In his classic paper “Information Costs, Pricing, and Resource Unemployment,” Armen Alchian explains how the absence of full information about the characteristics of goods and services, and about the prices at which they are available leads to a variety of phenomena that are inconsistent with implications of idealized “perfect markets” at which all transactors can buy or sell as much as they want to at known, market-clearing, prices. The main implications of less than full information are the necessity of search, less than instantaneous price adjustment to changes in demand or cost conditions, the holding of (seemingly) idle or unemployed inventories, queuing, and even rationing. The paper was originally published in 1969 in the Western Economic Journal (subsequently Economic Inquiry) and was republished in a 1970 volume edited by Edmund Phelps, Microeconomic Foundations of Employment and Inflation Theory. It is included in The Collected Works of Armen Alchian (volume 1) published by the Liberty Fund.
Alchian’s explanation of Keynes’s definition of involuntary unemployment appears in footnote 27 in the version published in the Phelps volume (23 in the version published in volume 1 of The Collected Works). Here is the entire footnote:
An intriguing intellectual historical curioso may be explainable by this theory, as has been brought to my attention by Axel Leijonhufvud. Keynes’ powerful, but elliptical, definition of involuntary unemployment has been left in limbo. He wrote:
Men are involuntary unemployed if, in the event of a small rise in the price of wage-goods relative to the money-wage, both the aggregate supply of labour willing to work for the current money wage and the aggregate demand for it at that wage would be greater than the existing volume of employment.
[J. M. Keynes, The General Theory of Employment, Interest, and Money (The Macmillan Company, London, 1936).] To see the power and meaning of this definition (not cause) of unemployment, consider the following question: Why would a cut in money wages provoke a different response than if the price level rose relative to wages – when both would amount to the same change in relative prices, but differ only in the money price level? Almost everyone thought Keynes presumed a money wage illusion. However, an answer more respectful of Keynes is available. The price level rise conveys different information: Money wages everywhere have fallen relative to prices. On the other hand, a cut in one’s own wage money wage does not imply options elsewhere have fallen. A cut only in one’s present job is revealed. The money versus real wage distinction is not the relevant comparison; the wage in the present job versus the wage in all other jobs is the relevant comparison. This rationalizes Keynes’ definition of involuntary unemployment in terms of price-level changes. If wages were cut everywhere else, and if employees knew it, they would not choose unemployment – but they would if they believed wages were cut just in their current job. When one employer cuts wages, this does not signify cuts elsewhere. His employees rightly think wages are not reduced elsewhere. On the other hand, with a rise in the price level, employees have less reason to think their current real wages are lower than they are elsewhere. So they do not immediately refuse a lower real wage induced by a higher price level, whereas they would refuse an equal money wage cut in their present job. It is the revelation of information about prospects elsewhere that makes the difference. And this is perfectly consistent with Keynes’ definition of [involuntary] unemployment, and it is also consistent with his entire theory of market-adjustment processes (Keynes, The General Theory of Employment, Interest, and Money) since he believed that money wages lagged behind nonwage prices – an unproved and probably false belief (R. A. Kessel and A. A. Alchian, “The Meaning and Validity of the Inflation-Induced Lag of Wages Behind Prices,” American Economic Review 50 (March 1960): 43-66). Without that belief a general price-level rise is indeed general; it includes wages, and as such there is no reason to believe a price level rise is equivalent in real terms to a money wage cut in a particular job.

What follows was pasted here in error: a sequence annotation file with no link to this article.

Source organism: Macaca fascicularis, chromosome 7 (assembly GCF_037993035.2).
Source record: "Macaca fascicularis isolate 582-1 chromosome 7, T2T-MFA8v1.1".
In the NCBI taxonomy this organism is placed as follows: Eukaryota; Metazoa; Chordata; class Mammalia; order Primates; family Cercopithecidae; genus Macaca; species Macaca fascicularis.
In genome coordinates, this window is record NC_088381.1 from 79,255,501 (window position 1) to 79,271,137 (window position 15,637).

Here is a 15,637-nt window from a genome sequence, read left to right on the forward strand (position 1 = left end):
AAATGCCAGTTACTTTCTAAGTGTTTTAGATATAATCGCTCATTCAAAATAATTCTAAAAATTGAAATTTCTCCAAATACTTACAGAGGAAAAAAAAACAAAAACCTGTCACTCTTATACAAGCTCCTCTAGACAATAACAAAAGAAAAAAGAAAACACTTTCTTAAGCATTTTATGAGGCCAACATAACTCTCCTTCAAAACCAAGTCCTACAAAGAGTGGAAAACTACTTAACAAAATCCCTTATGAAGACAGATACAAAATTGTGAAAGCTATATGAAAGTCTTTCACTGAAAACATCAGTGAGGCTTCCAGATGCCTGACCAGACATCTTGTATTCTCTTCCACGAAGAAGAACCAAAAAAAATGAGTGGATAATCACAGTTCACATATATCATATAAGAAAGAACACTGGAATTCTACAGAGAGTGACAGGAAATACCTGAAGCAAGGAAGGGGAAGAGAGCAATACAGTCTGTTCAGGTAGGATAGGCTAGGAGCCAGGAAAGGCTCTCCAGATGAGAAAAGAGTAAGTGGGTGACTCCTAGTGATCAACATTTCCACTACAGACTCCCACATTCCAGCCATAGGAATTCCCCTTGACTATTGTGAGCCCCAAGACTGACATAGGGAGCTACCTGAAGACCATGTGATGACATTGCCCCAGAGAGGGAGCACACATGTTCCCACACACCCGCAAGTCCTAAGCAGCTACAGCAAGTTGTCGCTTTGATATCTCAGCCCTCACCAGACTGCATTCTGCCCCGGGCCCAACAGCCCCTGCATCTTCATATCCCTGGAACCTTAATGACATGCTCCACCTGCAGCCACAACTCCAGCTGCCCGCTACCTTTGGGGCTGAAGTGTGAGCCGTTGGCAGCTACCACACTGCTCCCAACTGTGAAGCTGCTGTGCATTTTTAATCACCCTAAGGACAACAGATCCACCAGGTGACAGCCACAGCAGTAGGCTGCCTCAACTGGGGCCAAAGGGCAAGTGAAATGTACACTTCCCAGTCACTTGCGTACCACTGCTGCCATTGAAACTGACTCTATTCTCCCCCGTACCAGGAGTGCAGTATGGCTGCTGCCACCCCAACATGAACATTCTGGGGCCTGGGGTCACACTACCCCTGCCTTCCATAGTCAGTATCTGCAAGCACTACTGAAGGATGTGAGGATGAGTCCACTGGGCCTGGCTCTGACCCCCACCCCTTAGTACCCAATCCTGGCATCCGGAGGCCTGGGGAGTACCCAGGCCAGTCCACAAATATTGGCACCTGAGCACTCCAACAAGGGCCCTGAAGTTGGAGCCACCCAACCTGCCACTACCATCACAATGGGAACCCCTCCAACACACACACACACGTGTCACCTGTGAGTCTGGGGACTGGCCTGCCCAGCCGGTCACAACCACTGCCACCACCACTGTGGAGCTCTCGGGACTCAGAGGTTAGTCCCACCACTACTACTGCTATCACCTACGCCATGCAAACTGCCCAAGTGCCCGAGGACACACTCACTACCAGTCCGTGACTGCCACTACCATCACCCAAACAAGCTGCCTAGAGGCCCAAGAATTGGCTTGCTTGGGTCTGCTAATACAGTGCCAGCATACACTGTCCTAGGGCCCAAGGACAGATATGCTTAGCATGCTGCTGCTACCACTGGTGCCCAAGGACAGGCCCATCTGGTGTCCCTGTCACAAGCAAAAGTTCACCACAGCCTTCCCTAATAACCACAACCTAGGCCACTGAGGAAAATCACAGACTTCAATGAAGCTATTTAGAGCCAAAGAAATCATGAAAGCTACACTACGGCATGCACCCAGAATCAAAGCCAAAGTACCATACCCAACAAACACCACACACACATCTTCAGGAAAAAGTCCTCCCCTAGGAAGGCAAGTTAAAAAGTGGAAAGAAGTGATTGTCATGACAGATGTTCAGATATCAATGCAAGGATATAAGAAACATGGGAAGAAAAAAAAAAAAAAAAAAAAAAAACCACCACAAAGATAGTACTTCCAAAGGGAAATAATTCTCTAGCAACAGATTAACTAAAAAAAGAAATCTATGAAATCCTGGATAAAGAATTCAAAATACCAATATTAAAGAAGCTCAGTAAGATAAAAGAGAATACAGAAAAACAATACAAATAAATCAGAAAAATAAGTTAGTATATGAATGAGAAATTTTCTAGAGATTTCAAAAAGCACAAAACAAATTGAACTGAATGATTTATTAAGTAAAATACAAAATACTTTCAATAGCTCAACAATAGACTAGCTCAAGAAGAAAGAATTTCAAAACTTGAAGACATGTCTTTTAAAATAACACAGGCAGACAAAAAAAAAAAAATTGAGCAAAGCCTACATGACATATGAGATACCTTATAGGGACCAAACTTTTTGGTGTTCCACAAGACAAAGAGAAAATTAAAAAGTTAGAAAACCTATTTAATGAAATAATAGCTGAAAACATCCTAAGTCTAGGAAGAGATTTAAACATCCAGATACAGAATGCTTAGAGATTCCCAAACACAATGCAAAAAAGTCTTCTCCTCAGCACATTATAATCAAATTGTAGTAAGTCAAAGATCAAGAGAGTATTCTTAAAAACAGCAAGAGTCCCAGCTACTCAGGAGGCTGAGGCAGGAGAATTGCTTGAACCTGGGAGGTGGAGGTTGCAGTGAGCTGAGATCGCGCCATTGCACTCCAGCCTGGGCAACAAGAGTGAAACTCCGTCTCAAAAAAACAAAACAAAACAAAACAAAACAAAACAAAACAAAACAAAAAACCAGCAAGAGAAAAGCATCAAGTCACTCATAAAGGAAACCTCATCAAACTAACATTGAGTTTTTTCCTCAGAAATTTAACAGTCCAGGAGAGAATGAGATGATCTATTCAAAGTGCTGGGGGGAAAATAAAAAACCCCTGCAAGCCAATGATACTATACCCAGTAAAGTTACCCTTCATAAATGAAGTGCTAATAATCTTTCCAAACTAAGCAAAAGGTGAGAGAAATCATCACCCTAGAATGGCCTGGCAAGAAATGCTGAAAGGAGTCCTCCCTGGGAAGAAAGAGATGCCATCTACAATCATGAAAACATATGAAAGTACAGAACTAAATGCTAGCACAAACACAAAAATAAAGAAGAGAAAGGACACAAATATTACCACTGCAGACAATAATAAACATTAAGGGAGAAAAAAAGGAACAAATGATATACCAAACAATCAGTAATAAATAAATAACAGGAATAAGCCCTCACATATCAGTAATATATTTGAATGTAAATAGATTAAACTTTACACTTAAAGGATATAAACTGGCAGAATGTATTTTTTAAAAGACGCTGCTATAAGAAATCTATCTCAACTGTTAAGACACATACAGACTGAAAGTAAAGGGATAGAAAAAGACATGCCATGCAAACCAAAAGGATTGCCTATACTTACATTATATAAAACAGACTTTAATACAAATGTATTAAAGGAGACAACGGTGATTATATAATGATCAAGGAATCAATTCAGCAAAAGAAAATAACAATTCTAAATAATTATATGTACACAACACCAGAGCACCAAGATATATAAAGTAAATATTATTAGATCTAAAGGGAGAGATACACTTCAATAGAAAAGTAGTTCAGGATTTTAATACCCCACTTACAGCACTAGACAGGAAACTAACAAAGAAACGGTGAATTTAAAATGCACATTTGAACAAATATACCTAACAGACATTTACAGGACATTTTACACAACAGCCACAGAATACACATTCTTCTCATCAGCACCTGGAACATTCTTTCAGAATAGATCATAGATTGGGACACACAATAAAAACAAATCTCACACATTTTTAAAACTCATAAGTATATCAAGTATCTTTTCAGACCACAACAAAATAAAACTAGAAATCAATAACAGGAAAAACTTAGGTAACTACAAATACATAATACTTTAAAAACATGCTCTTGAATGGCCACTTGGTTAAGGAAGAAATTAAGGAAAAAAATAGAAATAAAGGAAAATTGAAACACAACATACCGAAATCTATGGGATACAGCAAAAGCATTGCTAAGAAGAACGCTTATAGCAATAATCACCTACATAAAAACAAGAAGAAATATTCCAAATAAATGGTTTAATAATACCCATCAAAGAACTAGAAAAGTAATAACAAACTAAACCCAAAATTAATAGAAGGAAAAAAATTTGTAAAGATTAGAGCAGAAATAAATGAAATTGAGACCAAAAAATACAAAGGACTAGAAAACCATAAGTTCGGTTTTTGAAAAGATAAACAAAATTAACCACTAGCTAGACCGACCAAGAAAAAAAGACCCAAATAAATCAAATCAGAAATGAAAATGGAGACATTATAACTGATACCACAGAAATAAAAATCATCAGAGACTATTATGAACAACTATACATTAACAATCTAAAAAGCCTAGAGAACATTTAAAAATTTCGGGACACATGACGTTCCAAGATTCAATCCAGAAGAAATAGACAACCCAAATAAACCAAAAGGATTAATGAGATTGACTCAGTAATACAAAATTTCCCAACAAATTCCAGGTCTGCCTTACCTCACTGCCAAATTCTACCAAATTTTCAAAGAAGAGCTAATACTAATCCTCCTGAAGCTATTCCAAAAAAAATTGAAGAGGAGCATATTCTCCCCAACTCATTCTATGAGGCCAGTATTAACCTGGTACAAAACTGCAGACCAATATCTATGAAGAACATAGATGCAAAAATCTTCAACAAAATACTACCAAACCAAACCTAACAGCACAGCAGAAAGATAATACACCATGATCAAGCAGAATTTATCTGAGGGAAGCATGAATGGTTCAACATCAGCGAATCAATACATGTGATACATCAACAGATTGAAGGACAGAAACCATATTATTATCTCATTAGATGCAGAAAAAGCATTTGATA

PS There is a lot of unpacking that needs to be done in the last two sentences, but that is best left for another post.